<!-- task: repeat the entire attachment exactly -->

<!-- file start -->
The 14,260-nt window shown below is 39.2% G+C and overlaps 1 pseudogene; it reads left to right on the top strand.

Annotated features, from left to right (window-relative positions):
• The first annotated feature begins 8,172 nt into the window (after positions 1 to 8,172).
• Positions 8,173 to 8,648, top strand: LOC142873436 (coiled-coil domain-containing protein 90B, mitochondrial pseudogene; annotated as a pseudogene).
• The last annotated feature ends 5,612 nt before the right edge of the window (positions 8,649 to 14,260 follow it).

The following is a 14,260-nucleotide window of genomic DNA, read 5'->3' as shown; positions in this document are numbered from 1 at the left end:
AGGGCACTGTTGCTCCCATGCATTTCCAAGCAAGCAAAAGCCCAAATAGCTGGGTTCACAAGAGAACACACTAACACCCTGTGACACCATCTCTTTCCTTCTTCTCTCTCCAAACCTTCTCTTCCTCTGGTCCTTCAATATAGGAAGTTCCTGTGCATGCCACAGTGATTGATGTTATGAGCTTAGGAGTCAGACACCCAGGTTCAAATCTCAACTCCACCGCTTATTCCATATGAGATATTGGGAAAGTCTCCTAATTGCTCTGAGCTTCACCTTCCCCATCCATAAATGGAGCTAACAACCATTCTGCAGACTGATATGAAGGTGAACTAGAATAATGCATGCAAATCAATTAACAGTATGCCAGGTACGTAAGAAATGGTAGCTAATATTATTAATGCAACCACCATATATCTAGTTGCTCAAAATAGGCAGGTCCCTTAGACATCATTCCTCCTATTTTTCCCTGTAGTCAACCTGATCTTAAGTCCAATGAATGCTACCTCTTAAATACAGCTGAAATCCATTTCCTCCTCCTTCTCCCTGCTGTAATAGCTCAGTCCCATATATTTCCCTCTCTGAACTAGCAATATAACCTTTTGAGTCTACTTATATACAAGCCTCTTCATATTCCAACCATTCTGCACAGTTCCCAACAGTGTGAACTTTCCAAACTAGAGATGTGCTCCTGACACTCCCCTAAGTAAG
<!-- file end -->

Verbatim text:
The 14,260-nt window shown below is 39.2% G+C and overlaps 1 pseudogene; it reads left to right on the top strand.

Annotated features, from left to right (window-relative positions):
• The first annotated feature begins 8,172 nt into the window (after positions 1 to 8,172).
• Positions 8,173 to 8,648, top strand: LOC142873436 (coiled-coil domain-containing protein 90B, mitochondrial pseudogene; annotated as a pseudogene).
• The last annotated feature ends 5,612 nt before the right edge of the window (positions 8,649 to 14,260 follow it).

The following is a 14,260-nucleotide window of genomic DNA, read 5'->3' as shown; positions in this document are numbered from 1 at the left end:
AGGGCACTGTTGCTCCCATGCATTTCCAAGCAAGCAAAAGCCCAAATAGCTGGGTTCACAAGAGAACACACTAACACCCTGTGACACCATCTCTTTCCTTCTTCTCTCTCCAAACCTTCTCTTCCTCTGGTCCTTCAATATAGGAAGTTCCTGTGCATGCCACAGTGATTGATGTTATGAGCTTAGGAGTCAGACACCCAGGTTCAAATCTCAACTCCACCGCTTATTCCATATGAGATATTGGGAAAGTCTCCTAATTGCTCTGAGCTTCACCTTCCCCATCCATAAATGGAGCTAACAACCATTCTGCAGACTGATATGAAGGTGAACTAGAATAATGCATGCAAATCAATTAACAGTATGCCAGGTACGTAAGAAATGGTAGCTAATATTATTAATGCAACCACCATATATCTAGTTGCTCAAAATAGGCAGGTCCCTTAGACATCATTCCTCCTATTTTTCCCTGTAGTCAACCTGATCTTAAGTCCAATGAATGCTACCTCTTAAATACAGCTGAAATCCATTTCCTCCTCCTTCTCCCTGCTGTAATAGCTCAGTCCCATATATTTCCCTCTCTGAACTAGCAATATAACCTTTTGAGTCTACTTATATACAAGCCTCTTCATATTCCAACCATTCTGCACAGTTCCCAACAGTGTGAACTTTCCAAACTAGAGATGTGCTCCTGACACTCCCCTAAGTAAG